Do you know your limitations or do you just keep on pushing? You know when you keep pushing your limits, the stress piles up or you leave collateral damage in your wake.
July 13, 2022
As a caregiver or helper, you are tasked with many different challenges every day and some will push you past your limits. Most of us know our limitations. However, we do not always heed the warning signs that we are getting close to them. A few folks do not know their limits and get into trouble before they realize, “Oops, I messed up.”
Other words for limitations include – Constraint, Control, Obstruction, Impediment, or Qualification
What if realizing and accepting your limits could benefit you? What if knowing your limits and your boundaries allow you to take care of yourself in body, mind, and spirit? Learning what to give and share as well as knowing what you need from your relationships Boundaries are important too.
Knowing your limits can help you to assess the areas that you can improve on. Knowing your limits also allows you to use your strengths. Another way to look at knowing your limits is to prevent burnout and decrease your stress.
When I think about stress, I always remember the line – “Stress: the confusion created when one’s mind overrides the body’s desire to choke the living shit out of some asshole who desperately needs it.” It always makes me smile.
I get it. We can learn new skills when we hit our limitations. Usually, that is true. It is not always true though. There are times when we have hit our limitations and we need to stop. Accepting our limitations is not the same thing as accepting failure. That is probably the crux of everything anyway, the fear of failure.
No matter how well we manage our time, we only have 24 hours in a day to get things done. We are limited by what we can and cannot control. We do not have endless abilities or endless knowledge about everything. We are good at what we do. We are experts at our jobs. But, that does not translate into expertise at everything. For example, I am good at what I do with research, finding solutions, and preparing plans of action with guidance and support. Now, I have a plumbing problem at home. I am smart and I can figure a lot of things out. I can research info online and handle it. WRONG! I can have all of the information in the world, but if I don’t know how to apply that information, I am stuck, frustrated, and angry. Guess who might bear the brunt of my frustration and anger? Yep, family and friends.
Knowing and being able to do it or handle it are two different things. Find the expert you need. Save yourself a lot of stress, frustration, and anger. Stop beating your head against the wall.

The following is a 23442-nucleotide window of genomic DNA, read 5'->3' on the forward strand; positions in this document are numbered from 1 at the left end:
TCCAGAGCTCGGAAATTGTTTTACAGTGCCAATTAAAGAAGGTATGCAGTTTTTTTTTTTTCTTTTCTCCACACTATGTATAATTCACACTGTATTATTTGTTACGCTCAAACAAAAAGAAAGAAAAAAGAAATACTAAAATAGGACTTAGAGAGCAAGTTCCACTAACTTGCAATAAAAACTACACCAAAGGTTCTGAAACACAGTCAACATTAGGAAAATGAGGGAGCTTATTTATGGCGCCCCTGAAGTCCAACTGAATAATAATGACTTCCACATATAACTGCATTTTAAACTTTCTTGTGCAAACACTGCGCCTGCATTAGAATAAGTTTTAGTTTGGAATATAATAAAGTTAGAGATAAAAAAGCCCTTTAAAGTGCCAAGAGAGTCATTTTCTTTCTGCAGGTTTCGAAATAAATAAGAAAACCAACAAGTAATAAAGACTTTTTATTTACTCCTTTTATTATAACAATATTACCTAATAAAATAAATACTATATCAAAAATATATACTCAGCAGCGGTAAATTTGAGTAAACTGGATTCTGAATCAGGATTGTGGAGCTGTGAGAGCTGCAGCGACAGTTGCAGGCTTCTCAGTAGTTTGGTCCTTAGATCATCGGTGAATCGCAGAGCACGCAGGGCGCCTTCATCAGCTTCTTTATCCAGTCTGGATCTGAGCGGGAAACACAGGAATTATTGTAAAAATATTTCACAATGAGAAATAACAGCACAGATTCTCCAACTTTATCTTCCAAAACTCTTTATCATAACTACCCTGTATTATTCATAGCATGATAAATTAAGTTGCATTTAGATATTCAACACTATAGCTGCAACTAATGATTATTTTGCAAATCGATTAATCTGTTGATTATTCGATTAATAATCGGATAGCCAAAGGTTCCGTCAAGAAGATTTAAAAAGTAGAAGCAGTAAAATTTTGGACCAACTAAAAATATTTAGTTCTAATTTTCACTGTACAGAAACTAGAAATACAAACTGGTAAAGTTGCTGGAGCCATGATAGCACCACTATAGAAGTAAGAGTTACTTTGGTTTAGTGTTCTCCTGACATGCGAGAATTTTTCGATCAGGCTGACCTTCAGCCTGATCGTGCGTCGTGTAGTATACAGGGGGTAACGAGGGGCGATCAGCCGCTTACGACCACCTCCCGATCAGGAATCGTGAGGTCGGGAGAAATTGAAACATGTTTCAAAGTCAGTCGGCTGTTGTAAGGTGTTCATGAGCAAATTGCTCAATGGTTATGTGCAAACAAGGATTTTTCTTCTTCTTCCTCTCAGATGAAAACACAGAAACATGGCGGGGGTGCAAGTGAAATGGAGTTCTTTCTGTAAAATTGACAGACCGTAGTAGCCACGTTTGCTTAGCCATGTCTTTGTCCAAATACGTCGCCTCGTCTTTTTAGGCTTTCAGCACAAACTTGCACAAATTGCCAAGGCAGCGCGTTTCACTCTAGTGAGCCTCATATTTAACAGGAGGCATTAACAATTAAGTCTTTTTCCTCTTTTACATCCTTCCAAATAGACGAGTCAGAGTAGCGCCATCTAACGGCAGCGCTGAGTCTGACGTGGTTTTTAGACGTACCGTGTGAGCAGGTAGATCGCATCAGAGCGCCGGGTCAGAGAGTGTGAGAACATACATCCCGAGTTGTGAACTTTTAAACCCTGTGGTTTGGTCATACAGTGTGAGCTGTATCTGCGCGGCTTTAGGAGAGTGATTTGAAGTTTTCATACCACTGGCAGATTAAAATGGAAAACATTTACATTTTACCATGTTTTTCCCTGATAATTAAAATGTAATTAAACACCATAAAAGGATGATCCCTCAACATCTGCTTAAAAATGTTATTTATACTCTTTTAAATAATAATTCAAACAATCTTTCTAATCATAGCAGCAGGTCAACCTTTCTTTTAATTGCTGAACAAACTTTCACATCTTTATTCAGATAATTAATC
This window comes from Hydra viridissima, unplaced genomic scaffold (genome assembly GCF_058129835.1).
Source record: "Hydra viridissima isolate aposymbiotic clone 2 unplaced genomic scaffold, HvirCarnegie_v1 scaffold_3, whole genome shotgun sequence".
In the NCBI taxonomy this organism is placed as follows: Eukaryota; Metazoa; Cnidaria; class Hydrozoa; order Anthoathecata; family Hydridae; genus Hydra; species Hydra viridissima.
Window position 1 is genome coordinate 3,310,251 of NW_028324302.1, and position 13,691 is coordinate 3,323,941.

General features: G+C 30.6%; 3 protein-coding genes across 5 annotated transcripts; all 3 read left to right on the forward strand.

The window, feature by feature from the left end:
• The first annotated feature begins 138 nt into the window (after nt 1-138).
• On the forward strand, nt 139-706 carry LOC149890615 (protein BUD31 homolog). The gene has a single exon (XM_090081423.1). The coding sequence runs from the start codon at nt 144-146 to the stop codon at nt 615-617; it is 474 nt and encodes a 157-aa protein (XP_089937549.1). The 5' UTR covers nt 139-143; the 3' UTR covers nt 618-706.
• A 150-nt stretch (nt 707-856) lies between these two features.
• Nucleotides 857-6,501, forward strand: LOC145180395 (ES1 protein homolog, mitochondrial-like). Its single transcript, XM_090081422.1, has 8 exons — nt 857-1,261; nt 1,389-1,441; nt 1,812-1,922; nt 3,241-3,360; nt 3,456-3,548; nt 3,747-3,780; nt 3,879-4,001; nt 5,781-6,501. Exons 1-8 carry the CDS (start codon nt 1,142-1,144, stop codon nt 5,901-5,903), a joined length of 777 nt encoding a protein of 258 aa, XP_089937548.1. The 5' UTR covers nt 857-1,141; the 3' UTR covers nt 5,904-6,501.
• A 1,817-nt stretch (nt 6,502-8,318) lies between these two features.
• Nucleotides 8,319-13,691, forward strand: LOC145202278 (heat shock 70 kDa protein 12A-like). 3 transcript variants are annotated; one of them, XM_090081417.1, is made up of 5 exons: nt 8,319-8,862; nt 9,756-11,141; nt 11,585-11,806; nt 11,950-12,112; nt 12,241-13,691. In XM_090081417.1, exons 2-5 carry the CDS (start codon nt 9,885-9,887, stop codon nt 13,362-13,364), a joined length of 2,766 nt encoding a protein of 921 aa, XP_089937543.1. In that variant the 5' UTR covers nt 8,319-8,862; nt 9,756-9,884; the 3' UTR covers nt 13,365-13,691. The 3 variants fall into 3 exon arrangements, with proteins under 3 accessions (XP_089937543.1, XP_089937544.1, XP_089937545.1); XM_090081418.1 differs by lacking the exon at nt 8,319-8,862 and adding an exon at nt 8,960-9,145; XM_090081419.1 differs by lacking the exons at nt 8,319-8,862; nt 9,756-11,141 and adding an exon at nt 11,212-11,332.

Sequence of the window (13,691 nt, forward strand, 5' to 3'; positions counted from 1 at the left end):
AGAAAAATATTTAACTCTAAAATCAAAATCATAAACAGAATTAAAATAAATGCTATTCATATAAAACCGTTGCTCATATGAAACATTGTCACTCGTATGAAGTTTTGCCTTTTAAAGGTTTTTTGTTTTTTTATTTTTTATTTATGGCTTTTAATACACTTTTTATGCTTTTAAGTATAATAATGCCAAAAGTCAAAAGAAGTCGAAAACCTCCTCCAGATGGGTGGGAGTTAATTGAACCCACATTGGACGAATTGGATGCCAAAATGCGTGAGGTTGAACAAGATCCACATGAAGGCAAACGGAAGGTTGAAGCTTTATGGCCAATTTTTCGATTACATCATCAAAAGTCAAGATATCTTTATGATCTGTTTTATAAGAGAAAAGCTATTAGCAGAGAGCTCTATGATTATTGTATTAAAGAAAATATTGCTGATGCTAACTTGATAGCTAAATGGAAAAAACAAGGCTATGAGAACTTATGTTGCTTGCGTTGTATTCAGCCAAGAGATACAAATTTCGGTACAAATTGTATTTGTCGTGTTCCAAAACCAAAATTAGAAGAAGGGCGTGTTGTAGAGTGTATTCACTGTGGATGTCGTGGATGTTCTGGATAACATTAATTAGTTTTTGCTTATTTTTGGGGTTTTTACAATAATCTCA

Which of these responses do you recognize in your own life when dealing with frustration?
- Anger – an angry person often reacts without thinking
- Giving up – you quit everything and you no longer care about the goal (this is not the same thing as deciding to give up on an unreachable goal)
- Loss of confidence – you might take a hit to your self-esteem too by giving up
- Stress – too much stress breaks our bodies down (irritability, anger, anxiety, fatigue, headaches, depression, low back pain, stomach pains, migraines, ulcers, etc.)
- Depression – continued stress or anxiety that causes brain chemical changes
- Abuse and misuse – drugs, alcohol, food, shopping
- Anxiety, Fear, Sadness, Guilt, or Shame are other responses to frustration.
I know that we have chased a few rabbits today. A lot of things are interconnected. I want you to know your limitations. I want you to prevent excess stress and burnout. Continued stress leads to burnout. You will begin to feel empty and numb. You don’t just numb the negative feelings; you numb the good ones too. Your “get up and go” has “got up and went.” You no longer have the motivation you once had. You are tired. Sometimes, you feel hopeless or stuck.
If you have thought or said, “I know that it will never get better,” you could very well be at the burnout stage.
Signs of Caregiver Burnout
- Feeling anxious
- Feeling irritable
- Feeling stressed
- Feeling resentment
- You are neglecting your own health
- You are missing out on important events
- You are not eating properly
- You are not exercising
- Your finances are taking a hit
- You feel lonely
- Increased alcohol consumption
Setting limits will actually help you to achieve your goals. Limit your goals to 4 or 5 per year. You cannot do everything. Pick ones that mean the most to you and focus on them. Limit your tasks to 3 per day. Only do the important and necessary things. Place a time limit on your tasks. Focus on the task at hand. Stop adding stuff to your schedule and start crossing off the things that are not a priority.